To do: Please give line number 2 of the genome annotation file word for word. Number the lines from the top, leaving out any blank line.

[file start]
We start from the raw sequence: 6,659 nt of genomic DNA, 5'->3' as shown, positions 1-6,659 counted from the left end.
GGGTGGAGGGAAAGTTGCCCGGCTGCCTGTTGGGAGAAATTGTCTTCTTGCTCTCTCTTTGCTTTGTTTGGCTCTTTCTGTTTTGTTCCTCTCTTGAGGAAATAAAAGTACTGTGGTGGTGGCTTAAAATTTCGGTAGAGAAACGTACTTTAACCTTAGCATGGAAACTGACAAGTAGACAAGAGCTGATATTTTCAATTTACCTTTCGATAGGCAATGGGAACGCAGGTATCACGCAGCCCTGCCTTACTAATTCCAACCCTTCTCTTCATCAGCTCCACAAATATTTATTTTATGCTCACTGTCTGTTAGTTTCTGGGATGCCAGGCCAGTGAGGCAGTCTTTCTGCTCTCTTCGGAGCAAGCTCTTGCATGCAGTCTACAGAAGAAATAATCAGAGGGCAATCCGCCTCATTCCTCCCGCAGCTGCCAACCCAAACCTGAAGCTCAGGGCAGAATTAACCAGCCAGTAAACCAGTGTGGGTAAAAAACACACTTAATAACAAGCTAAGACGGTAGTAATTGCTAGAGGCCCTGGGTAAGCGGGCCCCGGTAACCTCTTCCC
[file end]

GGGTGGAGGGAAAGTTGCCCGGCTGCCTGTTGGGAGAAATTGTCTTCTTGCTCTCTCTTTGCTTTGTTTGGCTCTTTCTGTTTTGTTCCTCTCTTGAGGAAATAAAAGTACTGTGGTGGTGGCTTAAAATTTCGGTAGAGAAACGTACTTTAACCTTAGCATGGAAACTGACAAGTAGACAAGAGCTGATATTTTCAATTTACCTTTCGATAGGCAATGGGAACGCAGGTATCACGCAGCCCTGCCTTACTAATTCCAACCCTTCTCTTCATCAGCTCCACAAATATTTATTTTATGCTCACTGTCTGTTAGTTTCTGGGATGCCAGGCCAGTGAGGCAGTCTTTCTGCTCTCTTCGGAGCAAGCTCTTGCATGCAGTCTACAGAAGAAATAATCAGAGGGCAATCCGCCTCATTCCTCCCGCAGCTGCCAACCCAAACCTGAAGCTCAGGGCAGAATTAACCAGCCAGTAAACCAGTGTGGGTAAAAAACACACTTAATAACAAGCTAAGACGGTAGTAATTGCTAGAGGCCCTGGGTAAGCGGGCCCCGGTAACCTCTTCCC